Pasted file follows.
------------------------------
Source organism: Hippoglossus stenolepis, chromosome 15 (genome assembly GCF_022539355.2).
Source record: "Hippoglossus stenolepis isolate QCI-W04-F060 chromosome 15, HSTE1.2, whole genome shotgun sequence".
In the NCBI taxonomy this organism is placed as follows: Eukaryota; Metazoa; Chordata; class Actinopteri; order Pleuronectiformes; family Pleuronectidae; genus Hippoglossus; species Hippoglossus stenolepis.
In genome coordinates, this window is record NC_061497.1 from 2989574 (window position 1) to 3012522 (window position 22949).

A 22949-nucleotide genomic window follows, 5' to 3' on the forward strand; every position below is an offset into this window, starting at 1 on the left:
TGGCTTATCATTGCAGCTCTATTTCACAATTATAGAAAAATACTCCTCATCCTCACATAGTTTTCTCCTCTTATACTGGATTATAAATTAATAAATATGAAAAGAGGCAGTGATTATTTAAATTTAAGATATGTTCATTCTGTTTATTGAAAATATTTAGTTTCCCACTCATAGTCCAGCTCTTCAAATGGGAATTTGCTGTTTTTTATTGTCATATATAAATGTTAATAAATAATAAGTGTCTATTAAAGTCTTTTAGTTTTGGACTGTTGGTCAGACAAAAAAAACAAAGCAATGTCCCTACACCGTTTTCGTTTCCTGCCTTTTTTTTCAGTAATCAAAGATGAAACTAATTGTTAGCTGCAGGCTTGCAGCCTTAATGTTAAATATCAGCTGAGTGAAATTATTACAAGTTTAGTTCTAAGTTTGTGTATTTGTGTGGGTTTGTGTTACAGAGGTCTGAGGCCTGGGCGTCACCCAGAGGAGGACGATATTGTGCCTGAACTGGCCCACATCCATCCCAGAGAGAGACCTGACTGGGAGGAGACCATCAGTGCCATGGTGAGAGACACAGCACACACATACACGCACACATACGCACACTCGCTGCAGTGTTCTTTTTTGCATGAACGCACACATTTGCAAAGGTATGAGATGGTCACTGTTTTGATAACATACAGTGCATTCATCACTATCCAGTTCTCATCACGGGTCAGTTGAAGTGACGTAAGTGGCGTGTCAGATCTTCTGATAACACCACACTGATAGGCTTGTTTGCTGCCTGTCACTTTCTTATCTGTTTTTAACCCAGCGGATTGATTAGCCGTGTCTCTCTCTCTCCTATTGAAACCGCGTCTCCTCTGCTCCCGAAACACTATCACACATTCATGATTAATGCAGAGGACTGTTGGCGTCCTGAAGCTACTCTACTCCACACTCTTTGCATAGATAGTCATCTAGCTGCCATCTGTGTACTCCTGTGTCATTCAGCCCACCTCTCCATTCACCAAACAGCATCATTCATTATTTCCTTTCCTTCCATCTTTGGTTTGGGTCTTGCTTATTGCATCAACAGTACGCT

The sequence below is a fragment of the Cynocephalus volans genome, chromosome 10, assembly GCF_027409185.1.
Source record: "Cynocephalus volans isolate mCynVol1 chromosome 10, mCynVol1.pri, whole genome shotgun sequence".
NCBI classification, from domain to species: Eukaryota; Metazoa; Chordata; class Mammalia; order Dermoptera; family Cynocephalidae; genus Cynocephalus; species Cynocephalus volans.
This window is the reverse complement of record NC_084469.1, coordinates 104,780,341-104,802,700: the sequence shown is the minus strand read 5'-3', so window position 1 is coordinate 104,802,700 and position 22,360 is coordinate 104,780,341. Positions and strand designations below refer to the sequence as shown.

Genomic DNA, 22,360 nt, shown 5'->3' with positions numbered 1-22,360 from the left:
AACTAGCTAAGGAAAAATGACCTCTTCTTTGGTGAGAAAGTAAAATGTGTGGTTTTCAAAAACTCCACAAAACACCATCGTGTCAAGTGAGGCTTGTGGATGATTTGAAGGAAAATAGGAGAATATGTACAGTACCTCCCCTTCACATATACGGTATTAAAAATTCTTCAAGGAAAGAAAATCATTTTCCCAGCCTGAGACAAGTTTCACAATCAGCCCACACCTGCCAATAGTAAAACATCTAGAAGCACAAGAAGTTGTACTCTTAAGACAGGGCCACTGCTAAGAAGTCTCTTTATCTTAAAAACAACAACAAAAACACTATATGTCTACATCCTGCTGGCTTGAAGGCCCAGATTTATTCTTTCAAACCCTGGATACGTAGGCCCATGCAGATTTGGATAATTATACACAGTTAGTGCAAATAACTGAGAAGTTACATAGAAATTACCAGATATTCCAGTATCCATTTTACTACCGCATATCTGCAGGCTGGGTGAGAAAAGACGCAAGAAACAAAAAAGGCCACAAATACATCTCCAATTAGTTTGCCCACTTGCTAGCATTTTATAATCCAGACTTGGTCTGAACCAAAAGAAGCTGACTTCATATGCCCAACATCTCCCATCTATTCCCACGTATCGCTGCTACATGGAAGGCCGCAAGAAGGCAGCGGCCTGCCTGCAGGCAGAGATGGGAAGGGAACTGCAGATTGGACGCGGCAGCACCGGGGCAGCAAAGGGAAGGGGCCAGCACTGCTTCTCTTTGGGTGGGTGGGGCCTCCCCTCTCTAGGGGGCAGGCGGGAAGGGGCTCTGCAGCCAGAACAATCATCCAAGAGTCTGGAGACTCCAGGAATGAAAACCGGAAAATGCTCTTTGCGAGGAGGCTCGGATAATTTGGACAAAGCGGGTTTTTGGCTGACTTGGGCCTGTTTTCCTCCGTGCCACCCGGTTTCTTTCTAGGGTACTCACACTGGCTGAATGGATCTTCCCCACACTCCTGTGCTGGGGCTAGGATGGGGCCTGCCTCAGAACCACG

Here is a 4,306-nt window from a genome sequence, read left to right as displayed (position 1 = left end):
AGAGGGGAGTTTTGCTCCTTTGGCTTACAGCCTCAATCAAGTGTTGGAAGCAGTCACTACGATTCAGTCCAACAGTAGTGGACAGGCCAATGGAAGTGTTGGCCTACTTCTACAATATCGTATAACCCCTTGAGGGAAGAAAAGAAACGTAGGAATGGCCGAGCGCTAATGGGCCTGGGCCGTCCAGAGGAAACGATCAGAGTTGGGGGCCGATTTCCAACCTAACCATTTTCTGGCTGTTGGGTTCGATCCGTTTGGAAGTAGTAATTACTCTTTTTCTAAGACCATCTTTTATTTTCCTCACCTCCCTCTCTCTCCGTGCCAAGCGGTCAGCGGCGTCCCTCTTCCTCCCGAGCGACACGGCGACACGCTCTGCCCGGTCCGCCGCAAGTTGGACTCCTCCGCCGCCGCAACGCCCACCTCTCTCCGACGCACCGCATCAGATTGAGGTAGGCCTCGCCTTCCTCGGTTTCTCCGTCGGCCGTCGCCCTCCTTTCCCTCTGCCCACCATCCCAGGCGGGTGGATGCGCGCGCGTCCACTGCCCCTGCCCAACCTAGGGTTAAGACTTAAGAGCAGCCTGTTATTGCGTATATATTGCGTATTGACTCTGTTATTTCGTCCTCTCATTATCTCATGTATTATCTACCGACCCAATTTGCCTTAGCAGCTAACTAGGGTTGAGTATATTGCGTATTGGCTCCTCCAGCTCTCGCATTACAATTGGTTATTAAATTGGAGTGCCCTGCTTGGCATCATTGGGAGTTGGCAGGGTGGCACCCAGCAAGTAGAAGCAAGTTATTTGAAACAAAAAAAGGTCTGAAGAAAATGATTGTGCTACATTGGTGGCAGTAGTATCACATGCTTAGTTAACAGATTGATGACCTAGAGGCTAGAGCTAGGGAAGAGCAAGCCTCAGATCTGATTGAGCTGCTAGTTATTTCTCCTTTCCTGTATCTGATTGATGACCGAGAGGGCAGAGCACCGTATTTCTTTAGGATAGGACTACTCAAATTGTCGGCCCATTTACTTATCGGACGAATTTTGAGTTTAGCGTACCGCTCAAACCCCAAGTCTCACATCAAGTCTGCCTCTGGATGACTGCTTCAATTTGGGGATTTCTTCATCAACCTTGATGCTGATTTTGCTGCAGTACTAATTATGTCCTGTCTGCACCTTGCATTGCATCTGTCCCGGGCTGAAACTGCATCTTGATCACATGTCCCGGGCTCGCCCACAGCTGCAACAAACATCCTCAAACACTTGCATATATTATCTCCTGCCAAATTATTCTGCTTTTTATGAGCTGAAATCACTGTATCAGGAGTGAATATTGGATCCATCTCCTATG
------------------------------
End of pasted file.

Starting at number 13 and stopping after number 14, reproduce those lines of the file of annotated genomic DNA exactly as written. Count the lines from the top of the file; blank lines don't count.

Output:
Here is a 4,306-nt window from a genome sequence, read left to right as displayed (position 1 = left end):
AGAGGGGAGTTTTGCTCCTTTGGCTTACAGCCTCAATCAAGTGTTGGAAGCAGTCACTACGATTCAGTCCAACAGTAGTGGACAGGCCAATGGAAGTGTTGGCCTACTTCTACAATATCGTATAACCCCTTGAGGGAAGAAAAGAAACGTAGGAATGGCCGAGCGCTAATGGGCCTGGGCCGTCCAGAGGAAACGATCAGAGTTGGGGGCCGATTTCCAACCTAACCATTTTCTGGCTGTTGGGTTCGATCCGTTTGGAAGTAGTAATTACTCTTTTTCTAAGACCATCTTTTATTTTCCTCACCTCCCTCTCTCTCCGTGCCAAGCGGTCAGCGGCGTCCCTCTTCCTCCCGAGCGACACGGCGACACGCTCTGCCCGGTCCGCCGCAAGTTGGACTCCTCCGCCGCCGCAACGCCCACCTCTCTCCGACGCACCGCATCAGATTGAGGTAGGCCTCGCCTTCCTCGGTTTCTCCGTCGGCCGTCGCCCTCCTTTCCCTCTGCCCACCATCCCAGGCGGGTGGATGCGCGCGCGTCCACTGCCCCTGCCCAACCTAGGGTTAAGACTTAAGAGCAGCCTGTTATTGCGTATATATTGCGTATTGACTCTGTTATTTCGTCCTCTCATTATCTCATGTATTATCTACCGACCCAATTTGCCTTAGCAGCTAACTAGGGTTGAGTATATTGCGTATTGGCTCCTCCAGCTCTCGCATTACAATTGGTTATTAAATTGGAGTGCCCTGCTTGGCATCATTGGGAGTTGGCAGGGTGGCACCCAGCAAGTAGAAGCAAGTTATTTGAAACAAAAAAAGGTCTGAAGAAAATGATTGTGCTACATTGGTGGCAGTAGTATCACATGCTTAGTTAACAGATTGATGACCTAGAGGCTAGAGCTAGGGAAGAGCAAGCCTCAGATCTGATTGAGCTGCTAGTTATTTCTCCTTTCCTGTATCTGATTGATGACCGAGAGGGCAGAGCACCGTATTTCTTTAGGATAGGACTACTCAAATTGTCGGCCCATTTACTTATCGGACGAATTTTGAGTTTAGCGTACCGCTCAAACCCCAAGTCTCACATCAAGTCTGCCTCTGGATGACTGCTTCAATTTGGGGATTTCTTCATCAACCTTGATGCTGATTTTGCTGCAGTACTAATTATGTCCTGTCTGCACCTTGCATTGCATCTGTCCCGGGCTGAAACTGCATCTTGATCACATGTCCCGGGCTCGCCCACAGCTGCAACAAACATCCTCAAACACTTGCATATATTATCTCCTGCCAAATTATTCTGCTTTTTATGAGCTGAAATCACTGTATCAGGAGTGAATATTGGATCCATCTCCTATG